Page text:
Friday, July 3, 2009

Factors influencing the gold price13 November


Today, like all investments and commodities, the price of gold is ultimately driven by supply and demand, including hoarding and disposal. Unlike most other commodities, the hoarding and disposal plays a much bigger role in affecting the price, because most of the gold ever mined still exists and is potentially able to come on to the market for the right price. Given the huge quantity of hoarded gold, compared to the annual production, the price of gold is mainly affected by changes in sentiment, rather than changes in annual production.
According to the World Gold Council, annual mine production of gold over the last few years has been close to 2,500 tonnes. About 3,000 tonnes goes into jewelry or industrial/dental production, and around 500 tonnes goes to retail investors and exchange traded gold funds. This translates to an annual demand for gold to be 1000 tonnes in excess over mine production which has come from central bank sales and other disposal.
Central banks and the International Monetary Fund play an important role in the gold price. At the end of 2004 central banks and official organizations held 19 percent of all above-ground gold as official gold reserves. The Washington Agreement on Gold (WAG), which dates from September 1999, limits gold sales by its members (Europe, United States, Japan, Australia, Bank for International Settlements and the International Monetary Fund) to less than 400 tonnes a year . European central banks, such as the Bank of England and Swiss National Bank, have been key sellers of gold over this period.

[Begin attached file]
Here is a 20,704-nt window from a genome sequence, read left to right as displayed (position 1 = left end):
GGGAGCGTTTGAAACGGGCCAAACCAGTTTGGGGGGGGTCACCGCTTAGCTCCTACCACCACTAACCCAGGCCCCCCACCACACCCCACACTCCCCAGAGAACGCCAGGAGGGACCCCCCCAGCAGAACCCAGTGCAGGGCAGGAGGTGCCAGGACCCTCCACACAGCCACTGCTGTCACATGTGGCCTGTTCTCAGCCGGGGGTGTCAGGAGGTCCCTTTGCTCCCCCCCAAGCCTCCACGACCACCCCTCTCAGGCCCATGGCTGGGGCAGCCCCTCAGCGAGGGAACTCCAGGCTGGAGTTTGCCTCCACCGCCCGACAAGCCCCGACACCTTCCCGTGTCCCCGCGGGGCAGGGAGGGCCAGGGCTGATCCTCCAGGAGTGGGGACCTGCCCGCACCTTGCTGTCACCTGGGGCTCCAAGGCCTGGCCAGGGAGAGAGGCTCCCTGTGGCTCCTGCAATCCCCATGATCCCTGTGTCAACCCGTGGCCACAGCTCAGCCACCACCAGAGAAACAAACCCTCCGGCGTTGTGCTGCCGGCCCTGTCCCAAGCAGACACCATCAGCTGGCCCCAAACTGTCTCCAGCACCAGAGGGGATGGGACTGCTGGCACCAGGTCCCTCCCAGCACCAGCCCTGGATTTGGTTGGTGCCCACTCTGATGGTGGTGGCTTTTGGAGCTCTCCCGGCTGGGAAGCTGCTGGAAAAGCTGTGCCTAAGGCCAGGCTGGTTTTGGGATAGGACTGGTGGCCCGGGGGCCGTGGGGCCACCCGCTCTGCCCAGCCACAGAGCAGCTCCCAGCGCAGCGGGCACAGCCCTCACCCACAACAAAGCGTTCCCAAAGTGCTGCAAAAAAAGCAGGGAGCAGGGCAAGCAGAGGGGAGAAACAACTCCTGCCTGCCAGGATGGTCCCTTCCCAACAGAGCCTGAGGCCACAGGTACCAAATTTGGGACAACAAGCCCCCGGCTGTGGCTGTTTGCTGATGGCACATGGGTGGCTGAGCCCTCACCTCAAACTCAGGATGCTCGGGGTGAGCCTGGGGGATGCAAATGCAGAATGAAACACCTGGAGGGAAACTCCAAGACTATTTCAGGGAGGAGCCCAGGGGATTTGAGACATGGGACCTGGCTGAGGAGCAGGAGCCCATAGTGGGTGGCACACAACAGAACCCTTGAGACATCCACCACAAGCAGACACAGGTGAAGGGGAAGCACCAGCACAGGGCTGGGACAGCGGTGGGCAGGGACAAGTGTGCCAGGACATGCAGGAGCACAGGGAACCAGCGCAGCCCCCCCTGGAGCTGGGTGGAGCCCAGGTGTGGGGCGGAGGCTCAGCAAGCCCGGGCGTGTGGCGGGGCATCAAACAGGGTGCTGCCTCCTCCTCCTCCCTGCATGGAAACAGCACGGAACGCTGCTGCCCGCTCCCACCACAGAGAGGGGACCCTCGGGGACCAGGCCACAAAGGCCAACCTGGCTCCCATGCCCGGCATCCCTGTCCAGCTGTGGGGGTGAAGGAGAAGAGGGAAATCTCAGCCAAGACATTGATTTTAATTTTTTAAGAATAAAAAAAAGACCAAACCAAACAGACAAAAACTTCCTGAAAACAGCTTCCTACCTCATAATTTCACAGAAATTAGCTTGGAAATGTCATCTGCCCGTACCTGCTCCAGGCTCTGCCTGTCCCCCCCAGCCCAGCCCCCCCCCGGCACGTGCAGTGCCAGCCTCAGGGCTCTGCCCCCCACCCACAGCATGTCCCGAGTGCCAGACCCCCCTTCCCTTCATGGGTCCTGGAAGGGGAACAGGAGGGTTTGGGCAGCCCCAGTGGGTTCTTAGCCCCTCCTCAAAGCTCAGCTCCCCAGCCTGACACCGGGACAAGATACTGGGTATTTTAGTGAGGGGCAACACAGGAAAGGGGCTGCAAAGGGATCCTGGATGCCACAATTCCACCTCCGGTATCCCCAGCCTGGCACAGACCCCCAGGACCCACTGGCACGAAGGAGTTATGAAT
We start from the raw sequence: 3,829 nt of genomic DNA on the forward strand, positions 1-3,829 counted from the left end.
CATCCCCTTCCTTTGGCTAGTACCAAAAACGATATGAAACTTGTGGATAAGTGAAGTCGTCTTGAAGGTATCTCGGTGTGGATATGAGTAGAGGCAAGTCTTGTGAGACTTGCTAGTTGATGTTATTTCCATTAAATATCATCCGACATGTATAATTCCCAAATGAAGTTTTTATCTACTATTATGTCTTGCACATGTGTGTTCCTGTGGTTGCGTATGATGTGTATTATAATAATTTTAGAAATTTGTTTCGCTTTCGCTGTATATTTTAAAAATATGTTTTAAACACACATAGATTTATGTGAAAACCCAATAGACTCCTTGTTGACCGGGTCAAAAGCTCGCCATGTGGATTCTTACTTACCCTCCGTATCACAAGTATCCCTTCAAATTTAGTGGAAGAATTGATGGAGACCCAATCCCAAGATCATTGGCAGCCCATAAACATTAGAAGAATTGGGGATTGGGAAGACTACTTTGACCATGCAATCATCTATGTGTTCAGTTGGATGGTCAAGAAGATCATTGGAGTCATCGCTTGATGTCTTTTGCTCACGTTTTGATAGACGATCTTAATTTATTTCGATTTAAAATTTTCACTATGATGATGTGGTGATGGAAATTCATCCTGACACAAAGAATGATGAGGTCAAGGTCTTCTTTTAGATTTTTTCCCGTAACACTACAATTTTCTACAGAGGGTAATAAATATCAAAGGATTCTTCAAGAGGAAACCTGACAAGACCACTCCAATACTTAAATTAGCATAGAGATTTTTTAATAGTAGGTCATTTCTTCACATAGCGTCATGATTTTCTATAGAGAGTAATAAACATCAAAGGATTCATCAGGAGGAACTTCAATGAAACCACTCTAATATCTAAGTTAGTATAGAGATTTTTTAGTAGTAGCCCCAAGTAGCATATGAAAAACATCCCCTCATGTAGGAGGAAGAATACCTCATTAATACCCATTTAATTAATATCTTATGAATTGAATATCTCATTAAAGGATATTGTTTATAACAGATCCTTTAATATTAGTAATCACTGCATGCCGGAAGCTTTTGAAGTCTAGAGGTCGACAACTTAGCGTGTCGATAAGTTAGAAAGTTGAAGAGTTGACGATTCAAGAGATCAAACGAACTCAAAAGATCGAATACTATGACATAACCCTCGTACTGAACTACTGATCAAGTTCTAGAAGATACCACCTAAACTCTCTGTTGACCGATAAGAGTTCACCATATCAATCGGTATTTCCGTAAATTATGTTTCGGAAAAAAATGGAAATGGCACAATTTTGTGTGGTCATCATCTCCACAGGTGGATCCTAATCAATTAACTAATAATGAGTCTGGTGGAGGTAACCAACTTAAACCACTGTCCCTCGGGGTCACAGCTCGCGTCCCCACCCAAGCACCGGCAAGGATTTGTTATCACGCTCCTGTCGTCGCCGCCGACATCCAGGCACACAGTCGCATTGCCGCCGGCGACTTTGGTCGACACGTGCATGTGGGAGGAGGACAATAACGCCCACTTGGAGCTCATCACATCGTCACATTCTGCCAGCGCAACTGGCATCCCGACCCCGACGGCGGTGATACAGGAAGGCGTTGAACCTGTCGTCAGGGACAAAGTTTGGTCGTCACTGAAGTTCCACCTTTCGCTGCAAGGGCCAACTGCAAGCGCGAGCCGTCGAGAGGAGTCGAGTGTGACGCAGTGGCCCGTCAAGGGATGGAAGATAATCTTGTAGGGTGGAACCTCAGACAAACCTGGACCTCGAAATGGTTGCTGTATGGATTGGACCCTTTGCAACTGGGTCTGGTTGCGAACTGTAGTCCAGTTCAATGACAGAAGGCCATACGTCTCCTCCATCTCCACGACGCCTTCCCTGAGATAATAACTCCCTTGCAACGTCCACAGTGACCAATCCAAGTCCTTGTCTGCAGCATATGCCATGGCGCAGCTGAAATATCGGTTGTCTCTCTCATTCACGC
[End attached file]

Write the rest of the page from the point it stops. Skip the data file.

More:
Although central banks do not generally announce gold purchases in advance, some, such as Russia, have expressed interest in growing their gold reserves again as of late 2005. In early 2006, China, which only holds 1.3% of its reserves in gold, announced that it was looking for ways to improve the returns on its official reserves. Many bulls hope that this signals that China might reposition more of its holdings into gold in line with other Central Banks.

Stumble
Delicious
Technorati
Twitter
Digg
Facebook
Reddit

0 Comments:

Post a Comment

Enter your email address:

Delivered by Dollars Trade

Followers

Recent Posts

 

Forex Special Copyright © 2010 Dollars Trade is Designed by Mian Asad Ali